The Roman poet Virgil said it best centuries ago: “The greatest wealth is health.” We probably know what we all should be doing to improve and maintain our health. While genetics plays a role in some health conditions, there are many simple actions you can take daily to prevent them from occurring.
Lawrence Memorial Hospital offers health education programs to help community members lead healthier lifestyles, such as the two-part Wellness Works class scheduled for Feb. 17 and 24 at the LMH Performance and Wellness Center at Sports Pavilion Lawrence, 100 Rock Chalk Lane.
The American Heart Association has identified seven important strategies, known as “Life’s Simple Seven,” to maintain and improve overall health, including your heart health:
1. Get active. Nearly 70 percent of Americans do not get the recommended amount of physical activity. The Centers for Disease Control and Prevention recommends healthy adults get a minimum of 150 minutes a week of moderately vigorous aerobic activity, such as brisk walking. To achieve weight loss or improve cardiovascular function, 300 minutes a week is recommended. In addition, adults should engage in both strength and flexibility exercises a few times each week.
2. Control cholesterol. High cholesterol usually has no symptoms; a blood test is the only way to know your cholesterol levels. The AHA recommends healthy adults with no heart disease risk factors have their cholesterol levels checked at least every five years. Talk with your health care provider as to how often you should have a fasting lipid (cholesterol) profile. A finger stick full cholesterol profile screening is offered monthly by LMH.
3. Eat better. Consuming a healthy diet is one of the ways to prevent heart disease as well as many other diseases. A heart-healthy diet focuses on foods high in whole grains, fiber, lean protein, and with lots of colorful fruits and vegetables. It limits foods high in saturated and trans fats, sodium and added sugars.
4. Manage blood pressure. High blood pressure (hypertension) is a major risk factor for stroke, heart and kidney disease. It too usually has no symptoms. Talk with your health care provider as to how often you should have your blood pressure checked. LMH frequently offers free blood pressure screenings at community events.
5. Lose weight. More than two-thirds of American adults are overweight, with one third considered obese. Being overweight or obese is a risk factor for hypertension, high cholesterol and diabetes, plus many other diseases. If you need to lose weight, start with the goal of trying to lose just 5 percent or 10 percent of your body weight. Once there, reset your goal and keep moving forward. Improving diet, reducing calories, and increasing exercise and daily activity are the ways to successful and permanent weight loss. Visit the Health Library at lmh.org for helpful weight management information. Atsupertracker.usda.gov, you will find a free tool to help you track food intake and activity, as well as weight loss information.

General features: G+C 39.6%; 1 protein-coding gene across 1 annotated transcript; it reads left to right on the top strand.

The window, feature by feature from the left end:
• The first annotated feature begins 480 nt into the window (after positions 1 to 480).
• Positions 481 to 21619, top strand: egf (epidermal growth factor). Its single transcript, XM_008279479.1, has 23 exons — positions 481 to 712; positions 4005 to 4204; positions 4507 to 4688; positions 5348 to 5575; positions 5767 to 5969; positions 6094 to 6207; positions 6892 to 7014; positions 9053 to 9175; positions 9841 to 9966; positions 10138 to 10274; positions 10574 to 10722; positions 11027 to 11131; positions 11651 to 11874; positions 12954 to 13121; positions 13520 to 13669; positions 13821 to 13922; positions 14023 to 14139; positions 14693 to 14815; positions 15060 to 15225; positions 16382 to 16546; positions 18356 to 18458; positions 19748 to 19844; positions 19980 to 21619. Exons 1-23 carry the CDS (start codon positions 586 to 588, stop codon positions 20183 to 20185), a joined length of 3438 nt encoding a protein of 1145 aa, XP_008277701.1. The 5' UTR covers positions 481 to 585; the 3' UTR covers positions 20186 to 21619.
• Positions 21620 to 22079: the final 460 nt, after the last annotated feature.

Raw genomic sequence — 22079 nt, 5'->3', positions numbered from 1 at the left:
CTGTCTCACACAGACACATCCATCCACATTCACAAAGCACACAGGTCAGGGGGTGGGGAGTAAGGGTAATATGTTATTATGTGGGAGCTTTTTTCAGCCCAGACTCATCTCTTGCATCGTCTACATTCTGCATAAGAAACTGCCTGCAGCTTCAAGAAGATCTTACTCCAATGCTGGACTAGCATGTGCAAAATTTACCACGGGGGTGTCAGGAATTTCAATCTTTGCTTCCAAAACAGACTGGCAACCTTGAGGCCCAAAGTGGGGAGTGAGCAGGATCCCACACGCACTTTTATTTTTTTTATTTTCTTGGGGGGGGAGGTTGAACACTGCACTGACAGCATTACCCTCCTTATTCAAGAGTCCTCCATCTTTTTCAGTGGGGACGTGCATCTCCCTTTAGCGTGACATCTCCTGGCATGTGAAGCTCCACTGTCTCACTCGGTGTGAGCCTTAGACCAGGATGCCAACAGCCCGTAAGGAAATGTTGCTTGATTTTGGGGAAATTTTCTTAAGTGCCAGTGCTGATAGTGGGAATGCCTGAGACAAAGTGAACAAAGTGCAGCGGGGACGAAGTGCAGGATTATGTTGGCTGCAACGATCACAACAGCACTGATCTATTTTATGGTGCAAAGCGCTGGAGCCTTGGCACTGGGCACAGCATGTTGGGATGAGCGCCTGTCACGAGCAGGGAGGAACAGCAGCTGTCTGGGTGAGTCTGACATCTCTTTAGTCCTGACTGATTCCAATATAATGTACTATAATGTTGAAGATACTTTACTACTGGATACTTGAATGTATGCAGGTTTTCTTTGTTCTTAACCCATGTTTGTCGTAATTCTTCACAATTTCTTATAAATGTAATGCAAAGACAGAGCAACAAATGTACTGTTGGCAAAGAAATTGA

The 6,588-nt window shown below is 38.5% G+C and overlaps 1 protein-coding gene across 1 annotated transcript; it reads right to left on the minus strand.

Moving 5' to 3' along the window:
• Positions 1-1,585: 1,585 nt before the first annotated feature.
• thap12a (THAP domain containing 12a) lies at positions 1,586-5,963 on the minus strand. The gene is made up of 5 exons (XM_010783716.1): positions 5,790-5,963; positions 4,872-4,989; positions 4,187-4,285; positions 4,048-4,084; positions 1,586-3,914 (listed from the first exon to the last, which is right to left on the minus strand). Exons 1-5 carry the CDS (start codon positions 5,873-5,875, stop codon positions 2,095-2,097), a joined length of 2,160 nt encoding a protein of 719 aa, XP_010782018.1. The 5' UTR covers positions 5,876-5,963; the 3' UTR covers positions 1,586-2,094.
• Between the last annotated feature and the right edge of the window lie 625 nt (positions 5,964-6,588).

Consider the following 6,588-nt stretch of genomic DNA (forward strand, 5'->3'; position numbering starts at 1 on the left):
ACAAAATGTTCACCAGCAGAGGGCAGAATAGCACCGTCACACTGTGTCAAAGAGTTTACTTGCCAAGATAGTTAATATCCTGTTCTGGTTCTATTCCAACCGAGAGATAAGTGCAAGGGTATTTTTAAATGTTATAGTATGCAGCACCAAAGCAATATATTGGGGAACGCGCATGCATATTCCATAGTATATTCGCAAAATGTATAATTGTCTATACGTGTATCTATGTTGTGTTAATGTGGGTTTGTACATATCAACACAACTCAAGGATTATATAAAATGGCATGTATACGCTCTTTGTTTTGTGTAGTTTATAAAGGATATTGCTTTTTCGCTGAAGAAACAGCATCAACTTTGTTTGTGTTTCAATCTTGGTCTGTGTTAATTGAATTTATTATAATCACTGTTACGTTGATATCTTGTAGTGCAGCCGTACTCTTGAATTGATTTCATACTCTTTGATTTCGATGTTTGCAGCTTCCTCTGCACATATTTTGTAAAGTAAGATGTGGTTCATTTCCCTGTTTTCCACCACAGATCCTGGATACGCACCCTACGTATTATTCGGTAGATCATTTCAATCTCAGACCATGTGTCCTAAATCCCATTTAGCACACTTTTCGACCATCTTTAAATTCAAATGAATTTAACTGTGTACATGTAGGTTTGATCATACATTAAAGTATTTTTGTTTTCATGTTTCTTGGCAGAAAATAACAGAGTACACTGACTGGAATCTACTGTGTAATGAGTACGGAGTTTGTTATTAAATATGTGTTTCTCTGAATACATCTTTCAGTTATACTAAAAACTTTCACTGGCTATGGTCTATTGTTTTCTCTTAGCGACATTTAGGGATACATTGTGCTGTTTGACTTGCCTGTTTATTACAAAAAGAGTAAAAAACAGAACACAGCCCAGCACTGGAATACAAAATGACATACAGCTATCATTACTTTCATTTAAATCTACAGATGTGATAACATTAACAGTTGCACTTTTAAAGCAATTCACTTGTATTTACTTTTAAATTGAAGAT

6. Reduce blood sugar. Having an elevated fasting blood sugar may indicate prediabetes or diabetes. Diabetes is also a risk factor for developing cardiovascular disease. See your health care provider as to how often you should have your blood sugar level tested, and if it is elevated, whether you need prescription medication to help keep it under control. The LMH Diabetes Education Center has certified diabetes educators to help educate those with diabetes on successful management of their disease. A physician referral is required. A free monthly support and education group for those with diabetes is offered on the second Wednesday at 6 p.m. with a new discussion topic each month. They also offer a free quarterly class about controlling or preventing prediabetes.
7. Stop smoking. Smoking is considered the leading cause of premature death for Americans. Smoking can damage the entire circulatory system and significantly increase the risk for heart attack, stroke and peripheral artery disease. Smoking can reduce good cholesterol, trigger heart arrhythmias and diminish lung capacity. Even nicotine from e-cigarettes or other forms of tobacco may damage heart cells and vessels. For free advice, contact the Kansas Tobacco Quitline at 1-800-QUIT-NOW or KSquit.org. Or plan to attend the next free Steps to Successfully Quitting Smoking class offered by LMH at 6:30 p.m. on March 31 at the LMH Performance and Wellness Center.
Visit the LMH website for more information about screenings and programs to help you lead a healthy lifestyle. Enroll in classes at lmh.org or call LMH Connect Care at 785-505-5800.
If you want to learn more about cardiovascular disease including prevention, diagnosis and treatment information, or have your blood pressure, cholesterol or blood sugar tested, plan to attend the annual LMH Healthy Hearts Fair from 8 to 10:30 a.m. on Feb. 20.
— Aynsley Anderson Sosinski, MA, RN, is Community Education Coordinator at Lawrence Memorial Hospital, which is a major sponsor of WellCommons. She is a Mayo Clinic Certified Wellness Coach. She can be reached at email@example.com.